Aesthetic disorder programs reflect the psychological and existential insecurity and anxiety expressed in vignettes. Blurring the boundaries between the game and "reality" blurs this discomfort into the outside world.
"EIGTBO" and "Emily Away Away" show the collapse of personal history and the history of digital technology and reflect the personal experiences of individuals in the digital world. But the self-reflection and nostalgic knowledge of her historically inspired aesthetics are a two-edged sword. Because their self-reflection is generated thanks to the double effect not only of immersion and intimacy, but also disorientation and distances. And, as taught by Sigmund Freud, the (alienated) creditor always holds the potential of the wicked.
"Insert your soul to continue"
"Pony Island" by Daniela Mullinsa and "The House Abandon" by No Code scream out of those tensions of digital horror. Similar to the "EIGTBO", the digital spaces of "Pony Island" are archaic, broken and full duplex floors, but here are literally a demonic creation. At the beginning of the nineties, the devil created an arcade game that will save our souls. To achieve this, we need to move through corrupt, porous and unstable programs and user interfaces.
In specially inspired moments, "Pony Island" turns into a very convincing collision with an error message or imitates Steam messages by getting a name from their own friends list. What is real, what is false?
"Pony Island" suggests that this difference in digital space can easily be dropped. After all, every user interface is nothing but an illusion, a friendly mask that extends over an extraterrestrial and inaccessible digital space.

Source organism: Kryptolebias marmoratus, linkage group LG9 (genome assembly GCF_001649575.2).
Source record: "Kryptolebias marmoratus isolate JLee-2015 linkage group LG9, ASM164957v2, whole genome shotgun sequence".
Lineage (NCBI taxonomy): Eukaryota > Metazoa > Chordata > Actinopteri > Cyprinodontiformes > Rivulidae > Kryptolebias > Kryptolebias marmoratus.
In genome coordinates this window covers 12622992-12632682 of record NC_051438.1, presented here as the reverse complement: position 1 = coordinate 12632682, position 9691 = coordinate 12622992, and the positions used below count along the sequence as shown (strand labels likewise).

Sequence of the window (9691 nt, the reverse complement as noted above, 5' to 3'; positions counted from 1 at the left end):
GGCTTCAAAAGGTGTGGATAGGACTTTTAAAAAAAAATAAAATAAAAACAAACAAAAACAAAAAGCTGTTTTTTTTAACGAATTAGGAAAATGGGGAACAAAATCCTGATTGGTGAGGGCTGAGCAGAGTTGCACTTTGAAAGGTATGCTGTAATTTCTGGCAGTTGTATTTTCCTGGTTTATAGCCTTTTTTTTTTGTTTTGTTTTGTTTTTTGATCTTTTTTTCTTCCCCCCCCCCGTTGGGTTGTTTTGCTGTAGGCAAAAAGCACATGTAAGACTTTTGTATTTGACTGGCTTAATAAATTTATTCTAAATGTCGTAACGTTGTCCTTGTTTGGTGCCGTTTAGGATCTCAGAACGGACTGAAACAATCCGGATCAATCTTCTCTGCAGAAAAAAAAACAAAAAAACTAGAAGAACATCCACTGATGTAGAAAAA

The "Leave House", on the other hand, is less interested in what's behind the screen than for what's going on behind your back. Our protagonist sits at the table and plays a text adventure in the style of the eighties. As in "Pony Island," the "Leave House" is initially transformed into a fascinating façade that will soon collapse. We realize that our protagonist of text adventure is exploring the same evil house where our main hero is sitting at his desk.
The game ends when we open the door in a text adventure, whose crunch is heard behind us, and we read the description of the player on the table on the screen. Do we share the horror of a player who feels the eye of his avater in the neck, or the horror of avatars, who understands that he is remote controlled by a strange presence? In any case, we no longer feel good in our own skin and we are alienated from ourselves.
One foot behind the screen
In many ways, four games could not be different but unify not only the cross-border aesthetics of "fake" user interfaces but also the common fascination with the paradox that the user of technology is outside and within the digital world. find.
We can never fully enter the digital world, but we can not completely avoid it. Once we interact with it, some of us will remain behind and leave a print, whether in the form of our personalized desktop interface, Word files, uploaded photos, online user profiles, or forgotten posting on a forum that has been rummaging through the Internet for years which come,
Depending on your point of view, this can lead to nostalgia or even metaphysical horror. In "Emily is Away" we feed the machine with the most intimate thoughts, while we "feed" our souls in "Pony Island". Nostalgia and horror are two sides of the same coin, and one always sounds in the other if it's just silent. We wanted to meet in the digital space – but at the same time, thought fills us with incredible horror.